Sealed charges cannot be viewed in most circumstances; however, they do not go away when sealed. Expunged charges are erased from the record and cannot be returned to the record once the order to expunge is entered. Each state has its own procedures to seal and expunge charges.
How Do I Seal or Expunge Dropped Charges?
The process to seal or expunge records varies from state to state. Some states have automatic relief codified, others require a waiting period or petition to expunge records, and some do not allow any type of expungement at all.
A brief explanation of the process to seal or expunge records for each state is listed below. An attorney can help streamline the process and increase the chances of success when petitioning the court to erase part or all of a criminal record.
In all but very limited circumstances, juvenile cases are automatically sealed, so this section will deal with adult criminal charges.
- Alabama records are sealed pursuant to an order by the court. To expunge a record, the petitioner charged but not convicted of an infraction, misdemeanor, or non-violent felony that is dismissed without prejudice, returned a verdict of not guilty or returned no true bill by a grand jury can file an action with the court and pay a $300 fee.22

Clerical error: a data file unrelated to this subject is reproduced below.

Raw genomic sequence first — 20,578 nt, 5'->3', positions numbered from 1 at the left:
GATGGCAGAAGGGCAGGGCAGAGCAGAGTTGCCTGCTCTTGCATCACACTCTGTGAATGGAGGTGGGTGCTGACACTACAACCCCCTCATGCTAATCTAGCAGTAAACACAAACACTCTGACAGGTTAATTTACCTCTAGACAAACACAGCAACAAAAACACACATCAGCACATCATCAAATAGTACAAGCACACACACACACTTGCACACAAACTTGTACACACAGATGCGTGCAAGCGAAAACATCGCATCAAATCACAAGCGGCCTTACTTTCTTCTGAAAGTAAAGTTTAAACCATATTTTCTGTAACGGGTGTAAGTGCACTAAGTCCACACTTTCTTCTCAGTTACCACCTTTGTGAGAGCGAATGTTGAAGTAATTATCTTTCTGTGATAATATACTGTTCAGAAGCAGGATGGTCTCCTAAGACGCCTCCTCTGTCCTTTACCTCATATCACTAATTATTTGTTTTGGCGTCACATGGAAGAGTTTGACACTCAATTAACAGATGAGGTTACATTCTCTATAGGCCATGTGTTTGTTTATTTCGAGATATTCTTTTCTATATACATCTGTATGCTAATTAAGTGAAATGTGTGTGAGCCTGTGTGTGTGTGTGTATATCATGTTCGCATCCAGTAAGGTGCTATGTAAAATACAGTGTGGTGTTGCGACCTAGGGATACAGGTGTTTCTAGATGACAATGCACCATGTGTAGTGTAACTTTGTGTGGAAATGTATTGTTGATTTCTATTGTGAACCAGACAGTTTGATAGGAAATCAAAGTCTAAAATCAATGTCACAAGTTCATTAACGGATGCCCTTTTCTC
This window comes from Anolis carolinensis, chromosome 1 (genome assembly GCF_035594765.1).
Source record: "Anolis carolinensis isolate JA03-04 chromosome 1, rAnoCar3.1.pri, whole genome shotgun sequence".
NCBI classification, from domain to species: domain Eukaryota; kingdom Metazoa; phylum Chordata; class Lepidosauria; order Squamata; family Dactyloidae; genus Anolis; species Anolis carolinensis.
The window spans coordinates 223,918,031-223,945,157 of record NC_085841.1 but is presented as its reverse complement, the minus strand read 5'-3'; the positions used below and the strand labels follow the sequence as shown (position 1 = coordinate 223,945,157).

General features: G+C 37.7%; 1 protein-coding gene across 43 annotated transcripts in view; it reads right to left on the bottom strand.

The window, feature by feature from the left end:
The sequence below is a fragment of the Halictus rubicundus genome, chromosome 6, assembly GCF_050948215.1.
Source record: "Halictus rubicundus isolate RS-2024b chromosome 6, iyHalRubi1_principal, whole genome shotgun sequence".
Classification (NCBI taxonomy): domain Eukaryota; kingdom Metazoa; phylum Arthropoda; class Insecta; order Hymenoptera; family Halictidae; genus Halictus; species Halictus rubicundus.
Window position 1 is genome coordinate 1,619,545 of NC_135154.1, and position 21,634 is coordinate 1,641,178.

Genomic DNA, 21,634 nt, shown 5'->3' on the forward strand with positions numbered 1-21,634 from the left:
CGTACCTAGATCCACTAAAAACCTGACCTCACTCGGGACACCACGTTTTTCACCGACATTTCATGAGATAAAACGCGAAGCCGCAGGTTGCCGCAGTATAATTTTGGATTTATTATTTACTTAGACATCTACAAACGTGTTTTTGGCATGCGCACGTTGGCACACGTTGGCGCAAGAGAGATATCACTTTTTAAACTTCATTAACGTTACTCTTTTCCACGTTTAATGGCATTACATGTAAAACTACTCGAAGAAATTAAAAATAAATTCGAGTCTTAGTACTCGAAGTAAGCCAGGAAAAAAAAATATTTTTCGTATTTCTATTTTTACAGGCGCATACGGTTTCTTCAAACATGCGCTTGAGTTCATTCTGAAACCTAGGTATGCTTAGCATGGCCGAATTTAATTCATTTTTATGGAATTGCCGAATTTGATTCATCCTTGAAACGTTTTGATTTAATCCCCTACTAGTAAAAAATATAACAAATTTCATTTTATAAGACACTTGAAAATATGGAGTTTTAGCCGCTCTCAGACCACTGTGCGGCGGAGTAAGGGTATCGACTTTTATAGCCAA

- Alaska does not have a law allowing expungement; however, a request to seal records form can be submitted to the court.39
- Under Arizona law, dropped charges can be sealed pursuant to AS 13-911; however, Arizona does not have a statute granting expungement of records.23
- Arkansas allows for petitions to request records be sealed when charges are dropped, dismissed, or returned not-guilty verdicts. Expungement requests can be filed with the court and a notice is sent to the prosecution and investigating agency that handled the case. The prosecution and agency have 30 days to respond to petitions to expunge dismissed cases for dropped charges. Costs can range from $250-500 depending on the complexity of the matter.24